Greek goods store to open in Cold Spring
By Alison Rooney
Christine Zouzias and her family have been enamored of the ancient isles of Greece since her first trip to the country in 1988. “Greece is our happy place,” she explains. Now she hopes to import a bit of its charm to the Highlands with her store, Meraki, which is scheduled to open in Cold Spring on Saturday, March 11. Along with Pink Olive and Flowercup Wine, it is part of a trio of new businesses on Main Street at the intersection with Fair Street.
Although commonly mistaken for Greek, Zouzias, who has lived in Cold Spring with her husband, Christos, and their three children (now all adults) since 2001, is Italian. Christos (who works in the maintenance department at Haldane) is half-Greek; his father was born there. Christine grew up on Staten Island and Christos in Yonkers — they met in his family restaurant in Scarsdale when she was in college and moved to Peekskill, visiting Cold Spring frequently.
They first visited Greece to connect with Christos’ family, returning numerous times with children in tow to the mountain village where Christos’ father grew up. They eventually bought an apartment in a suburb of Athens near the Mediterranean.
“It’s a culture we wanted to share with our kids,” Christine explains. “Family is so strong there. When we go to his father’s village, no one speaks English, and we get taken around to people’s houses — they bake the bread and invite us in to taste their olive oil, their cheeses.”
“When you’re in Greece, you feel so welcomed,” she adds. “People want you to meet their families, show you their neighborhood, their way of life. That’s a little bit of what we’d like to do here at Meraki.”
Meraki (roughly translated, it means to do something with all your heart and soul) has been freshly painted in the blues and whites associated with all things Hellenic, and a small kitchen area at the back has been renovated with Greek tiles, some containing talismans to ward off the evil eye. The stock includes olivewood platters, bowls, wine holders, salad servers and olive forks, all made from the trimmings of trees (no trees felled in the process). There are bracelets and necklaces made from leather shoemaker scraps (the sandals will be arriving soon). There are leather purses, belts, backpacks, along with linens, including table runners and pillows, ceramics, soaps, and artwork done by Athenian students.
An array of cookbooks focuses on what you’d expect — titles include Around The Greek Table and The Olive and the Caper. The Greek groceries include imported herbs and pastas, dolmades (grape leaves), cans of gigante beans and regional olive oils, including from the Zouzias family groves.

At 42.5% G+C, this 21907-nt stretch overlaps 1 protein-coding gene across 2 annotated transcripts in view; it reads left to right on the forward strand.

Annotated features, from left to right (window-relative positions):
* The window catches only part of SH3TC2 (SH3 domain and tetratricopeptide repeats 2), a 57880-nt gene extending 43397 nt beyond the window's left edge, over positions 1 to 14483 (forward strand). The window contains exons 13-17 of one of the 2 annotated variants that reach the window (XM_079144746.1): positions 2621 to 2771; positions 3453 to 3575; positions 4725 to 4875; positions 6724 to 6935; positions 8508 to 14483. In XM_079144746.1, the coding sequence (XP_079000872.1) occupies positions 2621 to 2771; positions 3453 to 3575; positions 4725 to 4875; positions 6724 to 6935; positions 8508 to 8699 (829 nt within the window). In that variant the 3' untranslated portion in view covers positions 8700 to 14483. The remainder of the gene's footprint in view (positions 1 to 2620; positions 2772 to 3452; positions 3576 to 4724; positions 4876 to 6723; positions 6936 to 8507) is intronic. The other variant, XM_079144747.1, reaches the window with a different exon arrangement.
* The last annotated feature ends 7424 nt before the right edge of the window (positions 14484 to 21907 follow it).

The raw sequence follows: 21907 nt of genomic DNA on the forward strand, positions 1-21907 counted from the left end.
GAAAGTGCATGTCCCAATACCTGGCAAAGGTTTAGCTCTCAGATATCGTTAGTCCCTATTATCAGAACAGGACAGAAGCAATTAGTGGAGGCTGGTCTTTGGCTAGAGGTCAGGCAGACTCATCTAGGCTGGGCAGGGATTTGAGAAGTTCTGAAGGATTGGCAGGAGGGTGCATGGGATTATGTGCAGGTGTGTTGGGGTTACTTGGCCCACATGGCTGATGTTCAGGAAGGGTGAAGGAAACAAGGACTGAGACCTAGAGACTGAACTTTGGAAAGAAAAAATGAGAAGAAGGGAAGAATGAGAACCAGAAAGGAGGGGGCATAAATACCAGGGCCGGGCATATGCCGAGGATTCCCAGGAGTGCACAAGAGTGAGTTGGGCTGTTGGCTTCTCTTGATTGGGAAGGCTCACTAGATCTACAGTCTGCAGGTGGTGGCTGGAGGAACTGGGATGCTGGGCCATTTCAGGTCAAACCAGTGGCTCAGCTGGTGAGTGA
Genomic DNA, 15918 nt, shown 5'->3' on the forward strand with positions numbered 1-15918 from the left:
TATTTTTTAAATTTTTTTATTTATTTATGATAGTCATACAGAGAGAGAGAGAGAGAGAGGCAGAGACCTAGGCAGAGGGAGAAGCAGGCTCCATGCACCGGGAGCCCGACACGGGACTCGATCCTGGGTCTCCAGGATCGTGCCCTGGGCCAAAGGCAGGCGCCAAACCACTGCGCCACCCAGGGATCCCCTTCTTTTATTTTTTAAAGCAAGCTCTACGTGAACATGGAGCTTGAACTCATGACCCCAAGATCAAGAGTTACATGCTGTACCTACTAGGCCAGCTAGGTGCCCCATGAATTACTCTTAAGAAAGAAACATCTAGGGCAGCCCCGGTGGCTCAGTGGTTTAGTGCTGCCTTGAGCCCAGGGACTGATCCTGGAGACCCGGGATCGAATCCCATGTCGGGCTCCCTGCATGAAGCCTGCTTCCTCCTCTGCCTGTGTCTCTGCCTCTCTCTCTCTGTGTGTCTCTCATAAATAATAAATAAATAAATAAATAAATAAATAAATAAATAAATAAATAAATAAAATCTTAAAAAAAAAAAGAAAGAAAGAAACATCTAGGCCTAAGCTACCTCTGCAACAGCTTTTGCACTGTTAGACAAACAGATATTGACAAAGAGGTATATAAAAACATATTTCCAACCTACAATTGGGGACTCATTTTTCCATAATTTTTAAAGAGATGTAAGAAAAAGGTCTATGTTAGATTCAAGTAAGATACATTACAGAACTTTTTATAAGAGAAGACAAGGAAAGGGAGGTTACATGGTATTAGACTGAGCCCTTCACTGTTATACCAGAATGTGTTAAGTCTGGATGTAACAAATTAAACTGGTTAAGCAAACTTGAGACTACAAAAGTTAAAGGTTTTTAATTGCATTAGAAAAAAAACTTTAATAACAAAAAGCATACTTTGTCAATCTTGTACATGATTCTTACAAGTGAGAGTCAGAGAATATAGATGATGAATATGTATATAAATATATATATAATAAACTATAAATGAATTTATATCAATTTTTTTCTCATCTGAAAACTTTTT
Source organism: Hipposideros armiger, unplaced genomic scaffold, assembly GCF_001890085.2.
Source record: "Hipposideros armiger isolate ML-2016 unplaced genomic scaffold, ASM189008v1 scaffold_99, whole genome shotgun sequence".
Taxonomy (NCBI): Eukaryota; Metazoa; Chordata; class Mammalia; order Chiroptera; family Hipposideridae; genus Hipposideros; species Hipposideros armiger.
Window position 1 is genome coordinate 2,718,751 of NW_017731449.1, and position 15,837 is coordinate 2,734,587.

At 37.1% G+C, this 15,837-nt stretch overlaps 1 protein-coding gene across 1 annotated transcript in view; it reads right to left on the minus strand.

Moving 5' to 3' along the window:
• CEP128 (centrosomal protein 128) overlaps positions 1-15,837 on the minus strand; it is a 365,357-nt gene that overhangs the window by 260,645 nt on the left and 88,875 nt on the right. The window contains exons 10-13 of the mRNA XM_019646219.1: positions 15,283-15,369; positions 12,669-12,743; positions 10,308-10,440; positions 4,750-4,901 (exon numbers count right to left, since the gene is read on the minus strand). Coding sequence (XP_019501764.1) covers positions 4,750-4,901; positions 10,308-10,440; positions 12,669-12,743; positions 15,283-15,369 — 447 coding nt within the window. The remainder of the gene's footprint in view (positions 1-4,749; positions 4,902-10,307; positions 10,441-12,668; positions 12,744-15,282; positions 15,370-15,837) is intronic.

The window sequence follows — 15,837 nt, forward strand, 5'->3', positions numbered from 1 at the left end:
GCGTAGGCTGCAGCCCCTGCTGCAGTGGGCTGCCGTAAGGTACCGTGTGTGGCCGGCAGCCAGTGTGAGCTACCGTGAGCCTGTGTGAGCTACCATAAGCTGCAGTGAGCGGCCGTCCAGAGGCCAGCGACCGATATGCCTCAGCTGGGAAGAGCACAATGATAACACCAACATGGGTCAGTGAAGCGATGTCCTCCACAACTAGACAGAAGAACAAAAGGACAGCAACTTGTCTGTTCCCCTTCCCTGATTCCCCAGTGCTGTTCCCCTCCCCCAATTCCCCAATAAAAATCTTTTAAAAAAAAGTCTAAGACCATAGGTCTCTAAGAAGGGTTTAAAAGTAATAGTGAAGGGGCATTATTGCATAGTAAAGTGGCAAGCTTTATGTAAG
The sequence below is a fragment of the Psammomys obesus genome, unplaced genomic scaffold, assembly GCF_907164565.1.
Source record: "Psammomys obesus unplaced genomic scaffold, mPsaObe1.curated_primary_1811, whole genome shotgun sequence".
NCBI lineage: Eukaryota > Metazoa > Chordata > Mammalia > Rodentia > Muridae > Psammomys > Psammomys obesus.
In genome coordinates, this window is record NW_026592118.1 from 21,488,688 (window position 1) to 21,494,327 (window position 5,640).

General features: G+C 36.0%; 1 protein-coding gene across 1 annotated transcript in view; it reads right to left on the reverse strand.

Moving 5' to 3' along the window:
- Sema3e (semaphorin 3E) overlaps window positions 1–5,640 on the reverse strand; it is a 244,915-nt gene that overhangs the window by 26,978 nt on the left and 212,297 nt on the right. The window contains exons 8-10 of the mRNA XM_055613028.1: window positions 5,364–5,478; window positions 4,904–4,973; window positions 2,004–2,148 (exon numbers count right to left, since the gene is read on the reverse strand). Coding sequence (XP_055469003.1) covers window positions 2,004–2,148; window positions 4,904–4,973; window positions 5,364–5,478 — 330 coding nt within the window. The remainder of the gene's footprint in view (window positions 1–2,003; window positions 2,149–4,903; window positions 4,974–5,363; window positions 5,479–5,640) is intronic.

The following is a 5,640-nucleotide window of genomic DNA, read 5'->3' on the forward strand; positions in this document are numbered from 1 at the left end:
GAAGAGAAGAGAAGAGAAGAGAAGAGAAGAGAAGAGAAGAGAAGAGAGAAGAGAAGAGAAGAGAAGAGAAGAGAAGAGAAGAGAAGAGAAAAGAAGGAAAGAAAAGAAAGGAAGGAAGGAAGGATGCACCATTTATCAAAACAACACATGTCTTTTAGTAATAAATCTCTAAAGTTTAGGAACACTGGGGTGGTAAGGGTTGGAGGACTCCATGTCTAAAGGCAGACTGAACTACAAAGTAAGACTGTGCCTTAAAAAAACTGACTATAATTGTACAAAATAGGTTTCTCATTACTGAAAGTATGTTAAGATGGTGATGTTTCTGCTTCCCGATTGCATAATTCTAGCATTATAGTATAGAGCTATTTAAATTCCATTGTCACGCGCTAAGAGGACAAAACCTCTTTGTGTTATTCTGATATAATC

Zouzias says she was inspired to open Meraki while figuring out what she was going to do with herself after her youngest child left for college. (She left a long-time job at The Hastings Center in Garrison to start the business.) A week after the couple put down a deposit on the storefront, they made an impromptu trip to Greece for a buying and planning tour. Christine was not unprepared; she had already logged hours online researching handmade Greek products not available in the U.S.
As so often seems to happen in Greece, the trip included many unplanned encounters. For example, while taking a ferry to the island of Aegina to visit a soap factory, the couple met an elderly shipping broker who insisted on visiting their third-floor walk-up, where he talked for hours about neighborhoods where they could find unusual crafts. While walking one of his routes, they came upon a shop where a young couple was making bowties and watches from wood.
After their return to Cold Spring, Zouzias spent the next few months waiting for her ship(s) to come in with her stock. She says she had to learn quickly about consolidated container shipping, customs brokers and import regulations.
Meraki, located at 82 Main St., will be open Wednesdays through Sundays. See mymerakishop.com or call 845-666-7600.
HOW WE REPORT
The Current is a member of The Trust Project, a consortium of news outlets that has adopted standards to allow readers to more easily assess the credibility of their journalism. Our best practices, including our verification and correction policies, can be accessed here. Have a comment? A news tip? Spot an error? Email [email protected].